Active Listening On The FBI’s Hostage Negotiation Techniques - Deepstash
Active Listening On The FBI’s Hostage Negotiation Techniques

Active Listening On The FBI’s Hostage Negotiation Techniques

The FBI uses a process composed of five sequential stages:

To establish rapport (Stage 3) with the subject, active listening skills (Stage 1) and empathy (Stage 2) must first be demonstrated and maintained throughout by the negotiator. As this process continues, influence (Stage 4) and the successful resolution of the crisis through behavioral change (Stage 5) follow.

MORE IDEAS FROM How You Can Learn The #1 Persuasion Technique of FBI Hostage Negotiators - Barking Up The Wrong Tree

  1. Paraphrase: Consists of repeating at the speakers a summary of what they say, so they feel understood.
  2. Inquire: Obtain all the information that is relevant to the resolution of the issue.
  3. Acknowledge: Once the issue is made clear, communicate to your counterpart that you understand it.
Active Listening

Is to not judge or analyze what the person is saying at first. Just focusing on listening and trying to understand their perspective.

Conversational Narcissism

Is to seek to hold the attention of a conversation on oneself. It occasionally manifests on the average person when we pretend to be listening, but we were really focusing on what we want to say.

  • Minimal Encouragements: Through body language, or brief verbal replies, negotiators demonstrate that they are focused and listening attentively to the subject, this encourages the subject to keep talking and gradually relinquish more control over the situation.
  • Paraphrasing: negotiators repeat in their own words the meaning of subjects’ messages back to them. This shows the negotiators are listening and understanding what the subject is conveying.

Deepstash helps you become inspired, wiser and productive, through bite-sized ideas from the best articles, books and videos out there.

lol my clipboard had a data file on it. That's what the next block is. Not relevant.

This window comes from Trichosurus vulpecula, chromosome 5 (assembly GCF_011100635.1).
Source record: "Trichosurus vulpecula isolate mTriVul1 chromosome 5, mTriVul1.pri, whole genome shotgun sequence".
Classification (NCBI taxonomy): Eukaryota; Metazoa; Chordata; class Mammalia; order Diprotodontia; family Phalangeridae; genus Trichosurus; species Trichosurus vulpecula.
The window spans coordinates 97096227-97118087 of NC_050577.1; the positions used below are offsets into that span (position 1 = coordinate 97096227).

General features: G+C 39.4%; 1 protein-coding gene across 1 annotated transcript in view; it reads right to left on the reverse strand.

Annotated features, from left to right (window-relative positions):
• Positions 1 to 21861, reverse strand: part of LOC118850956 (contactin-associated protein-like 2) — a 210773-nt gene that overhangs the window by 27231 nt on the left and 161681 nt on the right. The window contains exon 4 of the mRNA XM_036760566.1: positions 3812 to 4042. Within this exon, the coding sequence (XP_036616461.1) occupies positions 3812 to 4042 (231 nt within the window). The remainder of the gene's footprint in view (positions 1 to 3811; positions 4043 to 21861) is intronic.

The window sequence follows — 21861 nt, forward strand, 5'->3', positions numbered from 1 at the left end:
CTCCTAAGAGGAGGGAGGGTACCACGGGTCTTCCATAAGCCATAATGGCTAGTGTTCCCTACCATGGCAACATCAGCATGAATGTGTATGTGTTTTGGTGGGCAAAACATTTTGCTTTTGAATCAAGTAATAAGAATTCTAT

RELATED IDEA

How to deal with a hothead

First off, you can't get angry too because then there are two angry people.

Tell yourself they are having a bad day. Don't try to shut them up or talk over them. It doesn't work. Instead, listen actively. Don't judge or analyze what the person is saying at first. Just try to understand from their point of view.

“In crisis situations, emotions can dictate a person’s actions at the detriment of rational thinking.”

5 Steps for Effective Crisis Negotiation
  • Prepare for crisis: Good crisis-management plans predict and set mechanisms to deal with and minimize the effects of disputes.
  • Establish ground rules: This establishes a foundation for trust, and disincentivizes extreme demands.
  • Confront emotions head-on: Listen to your counterpart's demands aiming to identify his underlying motivations. Active-listening techniques, such as self-disclosure, paraphrasing, and supportive remarks may help.
  • Don’t rush the process: Strong emotions have a tendency to de-escalate over time, which may lead to lighter demands.
  • Strengthen the relationship: establishing positive bonds helps both parties to see what would satisfy its counterpart.